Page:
Snapshot cascade shows a snapshot hierarchy, known as a snapshot cascade, that can improve write performance for some applications.
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Instead of having several independent snapshots of the volume, it is more efficient to make the older snapshots into children of the latest snapshot.
A snapshot may be added to a cascade by specifying the
infrontof attribute to the
make command when the second and subsequent snapshots in the cascade are created. Changes to blocks in the original volume are only written to the most recently created snapshot volume in the cascade. If an attempt is made to read data from an older snapshot that does not exist in that snapshot, it is obtained by searching recursively up the hierarchy of more recent snapshots.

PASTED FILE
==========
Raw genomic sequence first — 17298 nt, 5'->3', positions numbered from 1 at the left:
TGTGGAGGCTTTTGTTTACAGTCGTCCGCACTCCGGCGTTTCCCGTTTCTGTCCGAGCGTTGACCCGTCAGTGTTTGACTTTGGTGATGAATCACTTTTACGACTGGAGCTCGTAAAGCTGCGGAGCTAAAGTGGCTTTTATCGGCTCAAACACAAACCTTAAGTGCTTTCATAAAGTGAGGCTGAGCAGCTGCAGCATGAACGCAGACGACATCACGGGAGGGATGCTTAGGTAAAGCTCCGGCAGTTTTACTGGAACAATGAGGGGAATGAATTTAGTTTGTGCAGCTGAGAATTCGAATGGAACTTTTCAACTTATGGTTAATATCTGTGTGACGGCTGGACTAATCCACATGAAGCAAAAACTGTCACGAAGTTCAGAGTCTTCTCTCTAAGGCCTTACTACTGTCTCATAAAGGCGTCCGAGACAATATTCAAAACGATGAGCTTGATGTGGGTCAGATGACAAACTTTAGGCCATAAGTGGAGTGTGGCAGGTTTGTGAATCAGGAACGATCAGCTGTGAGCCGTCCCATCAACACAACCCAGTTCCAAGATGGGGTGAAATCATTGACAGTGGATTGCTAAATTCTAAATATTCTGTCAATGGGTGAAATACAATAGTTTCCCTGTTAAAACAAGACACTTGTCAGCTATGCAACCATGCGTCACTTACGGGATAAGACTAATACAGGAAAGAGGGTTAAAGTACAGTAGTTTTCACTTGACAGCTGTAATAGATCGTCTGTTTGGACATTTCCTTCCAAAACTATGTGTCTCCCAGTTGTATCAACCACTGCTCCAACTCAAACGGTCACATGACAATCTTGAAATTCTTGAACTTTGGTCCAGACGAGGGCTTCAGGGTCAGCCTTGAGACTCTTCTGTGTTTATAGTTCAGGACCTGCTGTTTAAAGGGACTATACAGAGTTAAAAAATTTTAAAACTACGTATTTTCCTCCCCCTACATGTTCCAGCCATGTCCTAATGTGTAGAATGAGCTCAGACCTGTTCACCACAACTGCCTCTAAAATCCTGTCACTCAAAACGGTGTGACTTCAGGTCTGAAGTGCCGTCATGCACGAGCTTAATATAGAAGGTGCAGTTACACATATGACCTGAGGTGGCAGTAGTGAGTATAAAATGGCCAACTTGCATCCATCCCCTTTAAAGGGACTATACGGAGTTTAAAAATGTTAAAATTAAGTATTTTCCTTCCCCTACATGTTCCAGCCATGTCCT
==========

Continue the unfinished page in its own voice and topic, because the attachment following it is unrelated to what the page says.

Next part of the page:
A snapshot cascade is most likely to be used for regular online backup of a volume where space-optimized snapshots are written to disk but not to tape.
A snapshot cascade improves write performance over the alternative of several independent snapshots, and also requires less disk space if the snapshots are space-optimized. Only the latest snapshot needs to be updated when the original volume is updated. If and when required, the older snapshots can obtain the changed data from the most recent snapshot.
The following points determine whether it is appropriate for an application to use a snapshot cascade:
For these reasons, it is recommended that you do not attempt to use a snapshot cascade with applications that need to remove or split snapshots from the cascade. In such cases, it may be more appropriate to create a snapshot of a snapshot as described in the following section.
See "Adding a snapshot to a cascaded snapshot hierarchy" on page 318.
Only unsynchronized full-sized or space-optimized instant snapshots are usually cascaded. It is of little utility to create cascaded snapshots if the
infrontof snapshot volume is fully synchronized (as, for example, with break-off type snapshots).